Madison v. Hyland, Hall & Co.

Annotate this Case

73 Wis. 2d 364 (1976)

243 N.W.2d 422

CITY OF MADISON, and others, Respondents, v. HYLAND, HALL & COMPANY, and others, Appellants.

No. 75-319.

Supreme Court of Wisconsin.

Argued June 1, 1976.

Decided June 30, 1976.

*367 For the appellants there were briefs by Robert J. Kay and Geisler & Kay of Madison, and oral argument by Robert J. Kay.

For the respondents there was a brief by Willard S. Stafford, Robert Horowitz and Stafford, Rosenbaum, Rieser & Hansen of Madison, and oral argument by Willard S. Stafford and Mr. Horowitz.


This is an appeal from an order of July 31, 1975, overruling a demurrer to the complaint. The principal question raised on appeal is whether cities and counties have standing to sue for treble damages under the Wisconsin antitrust act. We conclude that they do, and affirm the order.

A civil antitrust action was commenced by plaintiffs on September 21, 1973. The city of Madison and Dane county charge the defendants with fixing bids on plumbing, *368 heating, ventilating, and air-conditioning contracts, in violation of ch. 133, Stats.[1] Under ch. 133, the city of Madison and Dane county now pursue two civil remedies for the alleged conspiracy. They demand treble damages under sec. 133.01; and, pursuant to sec. 133.23, they seek recovery of payments on various contracts made with the defendants. Madison sues in its capacity as a city and as a school district. Seventeen defendants were originally named, but some have been dismissed pursuant to settlements. Eight defendants remain. Three defendants bring this appeal.

Plaintiffs' second amended complaint alleges that a continuing conspiracy, beginning about 1958 and continuing until at least 1969, existed among all the defendants to restrain and prevent competition in the supply and price of mechanical construction, and that, pursuant to such conspiracy, the defendants allegedly submitted collusive bids on mechanical work. The complaint alleges that each of the defendants was a member of the conspiracy and that each defendant, while a member of the conspiracy, entered into contracts with the plaintiffs with respect to some 103 projects listed in Exhibit A, appended to the complaint, which contracts were founded upon and connected with the conspiracy. Exhibit A indicates the particular plaintiff for which each specific construction contract was performed, the particular defendant corporation or partnership which performed the construction services, the name of the project, and the total payments made by the specific plaintiff to the specific contractor.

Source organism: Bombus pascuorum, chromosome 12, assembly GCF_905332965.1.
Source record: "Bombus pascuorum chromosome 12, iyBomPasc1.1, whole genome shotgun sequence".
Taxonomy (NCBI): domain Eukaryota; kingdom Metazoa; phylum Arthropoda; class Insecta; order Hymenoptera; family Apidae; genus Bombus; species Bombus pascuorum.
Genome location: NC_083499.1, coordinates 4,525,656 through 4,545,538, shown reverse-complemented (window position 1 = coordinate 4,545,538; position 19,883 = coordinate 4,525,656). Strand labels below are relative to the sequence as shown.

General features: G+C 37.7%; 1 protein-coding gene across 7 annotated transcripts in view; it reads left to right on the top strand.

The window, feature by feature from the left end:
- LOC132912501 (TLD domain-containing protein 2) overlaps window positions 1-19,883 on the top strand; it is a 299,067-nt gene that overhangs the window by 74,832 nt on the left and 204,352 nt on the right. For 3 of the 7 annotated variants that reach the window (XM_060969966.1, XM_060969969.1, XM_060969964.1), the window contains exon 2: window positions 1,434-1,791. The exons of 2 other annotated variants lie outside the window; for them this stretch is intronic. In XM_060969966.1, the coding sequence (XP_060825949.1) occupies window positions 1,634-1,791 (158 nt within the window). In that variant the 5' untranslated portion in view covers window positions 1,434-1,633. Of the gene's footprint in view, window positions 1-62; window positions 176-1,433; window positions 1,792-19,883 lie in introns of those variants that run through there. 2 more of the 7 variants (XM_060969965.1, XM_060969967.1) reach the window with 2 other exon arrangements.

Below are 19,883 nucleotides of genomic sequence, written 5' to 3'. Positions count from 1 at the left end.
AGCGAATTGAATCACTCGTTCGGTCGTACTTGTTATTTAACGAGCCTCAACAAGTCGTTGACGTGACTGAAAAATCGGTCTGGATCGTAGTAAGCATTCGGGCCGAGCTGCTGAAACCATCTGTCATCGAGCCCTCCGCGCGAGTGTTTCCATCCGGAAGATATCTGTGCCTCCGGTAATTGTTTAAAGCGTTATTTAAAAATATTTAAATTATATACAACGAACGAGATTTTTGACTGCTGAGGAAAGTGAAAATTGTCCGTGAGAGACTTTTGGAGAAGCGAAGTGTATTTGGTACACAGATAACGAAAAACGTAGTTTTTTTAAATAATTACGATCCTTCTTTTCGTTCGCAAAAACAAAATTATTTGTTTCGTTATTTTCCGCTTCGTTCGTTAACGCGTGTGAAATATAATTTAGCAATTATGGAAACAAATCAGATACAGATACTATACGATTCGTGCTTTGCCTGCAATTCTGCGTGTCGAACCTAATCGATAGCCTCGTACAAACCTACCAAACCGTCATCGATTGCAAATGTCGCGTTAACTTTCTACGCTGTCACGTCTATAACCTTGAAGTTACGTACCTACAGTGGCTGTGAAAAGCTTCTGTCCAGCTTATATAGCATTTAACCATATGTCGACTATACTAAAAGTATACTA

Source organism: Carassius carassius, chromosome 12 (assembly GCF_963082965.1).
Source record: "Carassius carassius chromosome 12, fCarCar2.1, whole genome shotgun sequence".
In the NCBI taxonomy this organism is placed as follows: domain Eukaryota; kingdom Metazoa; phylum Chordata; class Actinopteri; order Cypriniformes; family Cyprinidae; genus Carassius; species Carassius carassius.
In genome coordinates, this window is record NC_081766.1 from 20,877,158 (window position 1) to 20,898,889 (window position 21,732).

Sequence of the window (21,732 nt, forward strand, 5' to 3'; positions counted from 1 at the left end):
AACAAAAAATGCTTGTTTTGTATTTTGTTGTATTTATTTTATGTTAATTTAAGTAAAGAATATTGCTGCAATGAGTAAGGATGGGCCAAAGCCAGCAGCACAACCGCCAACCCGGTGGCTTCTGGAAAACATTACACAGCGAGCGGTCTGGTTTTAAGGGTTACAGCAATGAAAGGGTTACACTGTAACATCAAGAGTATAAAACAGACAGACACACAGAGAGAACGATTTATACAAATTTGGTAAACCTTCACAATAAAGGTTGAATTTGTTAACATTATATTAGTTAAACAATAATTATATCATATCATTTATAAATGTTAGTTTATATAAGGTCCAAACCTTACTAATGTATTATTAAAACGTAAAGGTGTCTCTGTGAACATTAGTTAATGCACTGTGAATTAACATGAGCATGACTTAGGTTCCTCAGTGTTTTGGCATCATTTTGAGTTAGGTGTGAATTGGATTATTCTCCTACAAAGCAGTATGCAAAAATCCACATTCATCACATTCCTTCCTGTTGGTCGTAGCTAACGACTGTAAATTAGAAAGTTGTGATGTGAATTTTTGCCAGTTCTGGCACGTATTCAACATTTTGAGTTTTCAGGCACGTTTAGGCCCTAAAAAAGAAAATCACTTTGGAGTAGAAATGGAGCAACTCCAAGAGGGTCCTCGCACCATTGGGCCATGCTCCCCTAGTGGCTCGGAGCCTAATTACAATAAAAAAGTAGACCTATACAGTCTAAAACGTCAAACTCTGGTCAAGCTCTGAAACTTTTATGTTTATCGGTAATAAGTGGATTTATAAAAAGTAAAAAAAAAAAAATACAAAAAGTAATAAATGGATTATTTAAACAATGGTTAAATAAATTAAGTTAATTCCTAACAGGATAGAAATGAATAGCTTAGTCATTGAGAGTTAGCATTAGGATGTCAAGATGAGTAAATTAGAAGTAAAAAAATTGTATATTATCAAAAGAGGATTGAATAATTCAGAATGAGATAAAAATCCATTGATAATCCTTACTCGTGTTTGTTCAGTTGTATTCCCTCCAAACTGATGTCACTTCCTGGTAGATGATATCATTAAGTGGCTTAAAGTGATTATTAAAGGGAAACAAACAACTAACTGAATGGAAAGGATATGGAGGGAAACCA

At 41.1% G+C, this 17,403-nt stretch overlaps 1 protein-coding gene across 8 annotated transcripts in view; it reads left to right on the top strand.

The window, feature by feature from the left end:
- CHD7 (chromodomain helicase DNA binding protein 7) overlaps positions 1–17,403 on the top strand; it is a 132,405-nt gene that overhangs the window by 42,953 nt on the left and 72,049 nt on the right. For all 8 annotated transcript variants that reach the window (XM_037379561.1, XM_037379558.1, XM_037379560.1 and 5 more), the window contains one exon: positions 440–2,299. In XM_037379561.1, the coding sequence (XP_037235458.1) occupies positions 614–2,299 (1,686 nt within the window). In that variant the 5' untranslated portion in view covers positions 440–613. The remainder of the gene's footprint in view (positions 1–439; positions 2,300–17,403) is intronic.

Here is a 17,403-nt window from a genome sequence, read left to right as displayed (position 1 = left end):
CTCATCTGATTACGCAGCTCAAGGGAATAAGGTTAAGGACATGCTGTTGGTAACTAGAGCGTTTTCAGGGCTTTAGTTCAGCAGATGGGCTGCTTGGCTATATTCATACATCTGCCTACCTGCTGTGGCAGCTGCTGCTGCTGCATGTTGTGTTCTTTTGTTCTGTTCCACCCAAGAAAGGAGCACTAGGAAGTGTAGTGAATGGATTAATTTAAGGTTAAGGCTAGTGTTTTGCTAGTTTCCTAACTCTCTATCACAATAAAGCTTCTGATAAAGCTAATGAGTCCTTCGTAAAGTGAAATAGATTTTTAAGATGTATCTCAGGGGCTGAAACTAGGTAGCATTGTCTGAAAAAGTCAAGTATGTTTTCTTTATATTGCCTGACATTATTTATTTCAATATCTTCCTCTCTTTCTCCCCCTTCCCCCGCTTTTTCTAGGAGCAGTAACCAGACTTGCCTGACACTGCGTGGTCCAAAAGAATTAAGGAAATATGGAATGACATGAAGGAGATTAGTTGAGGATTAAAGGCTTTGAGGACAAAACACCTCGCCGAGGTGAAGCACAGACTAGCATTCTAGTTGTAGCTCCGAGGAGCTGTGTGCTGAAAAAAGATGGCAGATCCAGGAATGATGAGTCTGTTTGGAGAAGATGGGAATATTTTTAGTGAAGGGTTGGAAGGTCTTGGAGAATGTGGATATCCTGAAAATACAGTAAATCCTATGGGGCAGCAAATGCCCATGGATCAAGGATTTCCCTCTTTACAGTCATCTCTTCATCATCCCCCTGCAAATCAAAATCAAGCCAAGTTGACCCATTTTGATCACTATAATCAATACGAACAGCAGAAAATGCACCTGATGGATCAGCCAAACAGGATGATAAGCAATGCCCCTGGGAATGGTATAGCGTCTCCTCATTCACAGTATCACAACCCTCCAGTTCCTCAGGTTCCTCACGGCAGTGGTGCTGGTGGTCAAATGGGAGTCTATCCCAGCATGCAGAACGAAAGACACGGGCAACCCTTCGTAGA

Defendants demurred to the second amended complaint on the following grounds: (1) Plaintiffs have no standing to sue for treble damages under sec. 133.01, Stats.; (2) plaintiffs improperly united several causes of action in their second amended complaint; (3) the claims *369 set forth in the second amended complaint are barred by the applicable statute of limitations; and (4) sec. 133.23 is unconstitutional on its face. The trial court overruled the demurrer as to the first three grounds asserted and deferred its ruling on the fourth until trial.

Defendants contend that neither the city of Madison nor Dane county has standing to assert a claim for treble damages under sec. 133.01, Stats. This is a question of first impression in this state.

The relevant statutory language in sec. 133.01 (1), Stats., arguably permitting the recovery of treble damages, is:

"133.01 Unlawful contracts; conspiracies. (1) . . . Any such person, corporation, copartnership, trustee or association shall also be liable to any person transacting or doing business in this state for threefold the damages he may sustain by reason of the doing of anything forbidden by this section, and the cost of suit including a reasonable attorney's fee. . . ."

Sec. 133.04, Stats., defines "person" as follows:

"133.04 What organizations included. The word `person' wherever used in ss. 133.01 to 133.03 shall be deemed to include, besides individuals, corporations, partnerships and associations existing under or authorized by the laws of the United States, any of the territories, of this or any other state or of any foreign country. . . ."